Pharmacist

In NHSScotland, pharmacists work as a key member of the healthcare team to deliver essential and advanced services to the public. They provide expert advice on the safe use and supply of medicines.

Pharmacists work closely with other healthcare professionals to make sure people receive the correct treatments. They care for patients using healthcare services in many different settings such as GP practices, community pharmacies and hospitals. 

To work in the UK, pharmacists must be professionally qualified and registered with the General Pharmaceutical Council (GPhC). 

Starting your career

Choosing subjects at school

To get on a course that could lead to a career as a pharmacist, useful subjects include:

  • Chemistry
  • Biology
  • Human Biology
  • English
  • Maths
  • Physics
  • Administration and IT
  • Business Management

Work placement

If you’re at school or thinking of changing career, doing a work placement could help you when applying to college, university or for a job in healthcare. You’ll learn new skills, improve your knowledge and discover what it’s like to work in the health service. Find out how to apply for work experience with the NHS.

Completing a Foundation Apprenticeship in Social Services and Healthcare, taken in S5 or S6, could gain you vital work experience.

College and university

In Scotland, two universities offer the GPhC accredited Master of Pharmacy degrees (MPharm):

  • Robert Gordon University
  • University of Strathclyde

This pre-registration programme lasts 4 years, full time.

Most universities accept a wide range of qualifications, giving you the option of applying directly from school or going to college first.

If you do not have the initial requirements for entry into the MPharm, there are other possible ways for you to gain entry to the course.

Widening participation supports adult learners who want to go to university. If you’re an adult with few or no qualifications, you can get into higher education through the Scottish Widening Access Programme (SWAP). Many universities also provide access programmes to help you get the degree entry qualifications you need.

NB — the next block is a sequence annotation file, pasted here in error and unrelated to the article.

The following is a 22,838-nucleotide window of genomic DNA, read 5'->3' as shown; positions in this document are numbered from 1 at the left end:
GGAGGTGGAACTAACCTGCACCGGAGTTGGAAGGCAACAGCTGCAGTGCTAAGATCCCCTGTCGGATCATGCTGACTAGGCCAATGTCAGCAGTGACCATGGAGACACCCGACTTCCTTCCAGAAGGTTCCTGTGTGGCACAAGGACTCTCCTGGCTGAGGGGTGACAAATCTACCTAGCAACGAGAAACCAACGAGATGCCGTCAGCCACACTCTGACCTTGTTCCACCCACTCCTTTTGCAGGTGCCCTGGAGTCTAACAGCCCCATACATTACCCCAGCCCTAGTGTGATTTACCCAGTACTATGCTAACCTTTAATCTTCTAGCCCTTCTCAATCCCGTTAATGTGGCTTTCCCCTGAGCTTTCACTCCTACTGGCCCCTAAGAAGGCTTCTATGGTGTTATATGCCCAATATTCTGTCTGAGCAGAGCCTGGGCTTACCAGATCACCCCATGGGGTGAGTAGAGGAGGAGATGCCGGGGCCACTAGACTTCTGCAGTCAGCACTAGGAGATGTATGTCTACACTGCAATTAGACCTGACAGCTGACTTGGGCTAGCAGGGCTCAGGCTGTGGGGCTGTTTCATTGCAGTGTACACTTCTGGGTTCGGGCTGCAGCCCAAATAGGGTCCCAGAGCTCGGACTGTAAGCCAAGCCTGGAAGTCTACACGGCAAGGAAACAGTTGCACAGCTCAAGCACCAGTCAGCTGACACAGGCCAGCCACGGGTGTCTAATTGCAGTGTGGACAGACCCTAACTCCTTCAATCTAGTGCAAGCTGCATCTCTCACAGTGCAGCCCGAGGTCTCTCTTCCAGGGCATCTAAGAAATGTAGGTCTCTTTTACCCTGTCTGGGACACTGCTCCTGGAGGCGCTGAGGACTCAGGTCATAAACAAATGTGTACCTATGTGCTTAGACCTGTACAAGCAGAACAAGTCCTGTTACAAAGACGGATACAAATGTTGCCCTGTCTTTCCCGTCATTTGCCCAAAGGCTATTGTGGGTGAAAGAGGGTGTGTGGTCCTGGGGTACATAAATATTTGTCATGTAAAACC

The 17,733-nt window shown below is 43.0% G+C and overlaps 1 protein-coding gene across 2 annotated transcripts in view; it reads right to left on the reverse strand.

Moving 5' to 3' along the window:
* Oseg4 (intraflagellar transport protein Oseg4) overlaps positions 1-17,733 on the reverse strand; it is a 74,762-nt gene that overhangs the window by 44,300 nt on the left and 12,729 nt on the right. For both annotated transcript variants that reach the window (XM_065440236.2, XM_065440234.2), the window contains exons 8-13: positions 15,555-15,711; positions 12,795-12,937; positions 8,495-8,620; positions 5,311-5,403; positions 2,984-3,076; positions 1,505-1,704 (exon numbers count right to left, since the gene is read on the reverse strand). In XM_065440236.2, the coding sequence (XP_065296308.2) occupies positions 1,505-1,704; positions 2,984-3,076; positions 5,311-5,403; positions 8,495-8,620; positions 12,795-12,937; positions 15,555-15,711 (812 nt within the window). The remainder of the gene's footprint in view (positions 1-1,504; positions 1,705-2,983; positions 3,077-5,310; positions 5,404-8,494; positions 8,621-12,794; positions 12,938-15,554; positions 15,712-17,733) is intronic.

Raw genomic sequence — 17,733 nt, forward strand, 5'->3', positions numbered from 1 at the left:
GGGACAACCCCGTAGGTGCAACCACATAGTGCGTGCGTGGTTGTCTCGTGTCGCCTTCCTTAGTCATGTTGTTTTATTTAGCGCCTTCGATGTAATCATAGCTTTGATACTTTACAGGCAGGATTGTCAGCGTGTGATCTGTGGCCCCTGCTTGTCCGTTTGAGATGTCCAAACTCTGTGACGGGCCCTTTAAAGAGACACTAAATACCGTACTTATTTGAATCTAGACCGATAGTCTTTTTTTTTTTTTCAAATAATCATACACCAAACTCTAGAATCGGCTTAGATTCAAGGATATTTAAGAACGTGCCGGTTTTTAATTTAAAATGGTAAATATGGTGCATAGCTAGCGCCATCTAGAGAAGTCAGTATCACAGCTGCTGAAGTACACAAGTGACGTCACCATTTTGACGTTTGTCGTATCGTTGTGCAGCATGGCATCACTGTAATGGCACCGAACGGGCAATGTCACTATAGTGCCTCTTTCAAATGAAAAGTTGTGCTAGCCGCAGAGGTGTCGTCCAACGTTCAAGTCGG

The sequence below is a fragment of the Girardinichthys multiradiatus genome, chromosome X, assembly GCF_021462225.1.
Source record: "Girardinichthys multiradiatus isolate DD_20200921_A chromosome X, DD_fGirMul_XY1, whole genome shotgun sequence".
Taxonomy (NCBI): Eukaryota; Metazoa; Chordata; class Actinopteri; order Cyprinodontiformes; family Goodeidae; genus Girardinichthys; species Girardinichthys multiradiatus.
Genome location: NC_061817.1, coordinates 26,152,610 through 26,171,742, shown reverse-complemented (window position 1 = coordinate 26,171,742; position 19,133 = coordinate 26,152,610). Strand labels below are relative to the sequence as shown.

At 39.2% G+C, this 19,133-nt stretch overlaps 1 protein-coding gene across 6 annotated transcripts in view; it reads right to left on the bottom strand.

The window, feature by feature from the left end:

Many universities also provide access programmes to help you get the degree entry qualifications you need.

Another path to becoming a pharmacist is to initially study to become a pharmacy technician and then continue your studies with the MPharm.

Once you have completed your MPharm degree, you must complete a one-year pre-registration training in the workplace and pass the GPhC’s registration assessment.

For more information on related further and higher education courses, search My World of Work. You should check specific entry requirements before applying.

The role

As a pharmacist, you would use your knowledge of medicines and the effect they have on the body to make sure that people manage their conditions. You could also prescribe and lead clinics in your place of work.

If you are working in a community pharmacy, you would deal with members of the public with minor illnesses, medication queries and prescriptions. You’ll be responsible for supervising the sale of medications and for providing training for staff. You could also consult patients at weekends and evening when GP practices are closed.